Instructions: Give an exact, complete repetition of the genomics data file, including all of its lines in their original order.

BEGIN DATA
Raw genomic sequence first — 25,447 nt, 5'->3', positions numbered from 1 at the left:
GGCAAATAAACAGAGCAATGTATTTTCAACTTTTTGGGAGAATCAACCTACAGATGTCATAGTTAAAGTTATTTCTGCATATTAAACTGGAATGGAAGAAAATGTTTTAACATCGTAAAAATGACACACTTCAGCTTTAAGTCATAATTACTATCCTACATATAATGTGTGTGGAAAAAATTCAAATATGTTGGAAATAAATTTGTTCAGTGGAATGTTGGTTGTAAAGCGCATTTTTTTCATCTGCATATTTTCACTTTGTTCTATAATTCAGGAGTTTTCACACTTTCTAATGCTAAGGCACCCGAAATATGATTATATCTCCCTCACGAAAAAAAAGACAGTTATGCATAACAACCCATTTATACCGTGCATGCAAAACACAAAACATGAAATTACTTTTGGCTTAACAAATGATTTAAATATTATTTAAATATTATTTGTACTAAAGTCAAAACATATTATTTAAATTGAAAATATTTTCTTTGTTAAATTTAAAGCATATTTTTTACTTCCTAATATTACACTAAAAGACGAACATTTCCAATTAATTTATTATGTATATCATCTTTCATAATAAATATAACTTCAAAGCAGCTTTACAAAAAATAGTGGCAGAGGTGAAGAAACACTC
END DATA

Raw genomic sequence first — 25,447 nt, 5'->3', positions numbered from 1 at the left:
GGCAAATAAACAGAGCAATGTATTTTCAACTTTTTGGGAGAATCAACCTACAGATGTCATAGTTAAAGTTATTTCTGCATATTAAACTGGAATGGAAGAAAATGTTTTAACATCGTAAAAATGACACACTTCAGCTTTAAGTCATAATTACTATCCTACATATAATGTGTGTGGAAAAAATTCAAATATGTTGGAAATAAATTTGTTCAGTGGAATGTTGGTTGTAAAGCGCATTTTTTTCATCTGCATATTTTCACTTTGTTCTATAATTCAGGAGTTTTCACACTTTCTAATGCTAAGGCACCCGAAATATGATTATATCTCCCTCACGAAAAAAAAGACAGTTATGCATAACAACCCATTTATACCGTGCATGCAAAACACAAAACATGAAATTACTTTTGGCTTAACAAATGATTTAAATATTATTTAAATATTATTTGTACTAAAGTCAAAACATATTATTTAAATTGAAAATATTTTCTTTGTTAAATTTAAAGCATATTTTTTACTTCCTAATATTACACTAAAAGACGAACATTTCCAATTAATTTATTATGTATATCATCTTTCATAATAAATATAACTTCAAAGCAGCTTTACAAAAAATAGTGGCAGAGGTGAAGAAACACTC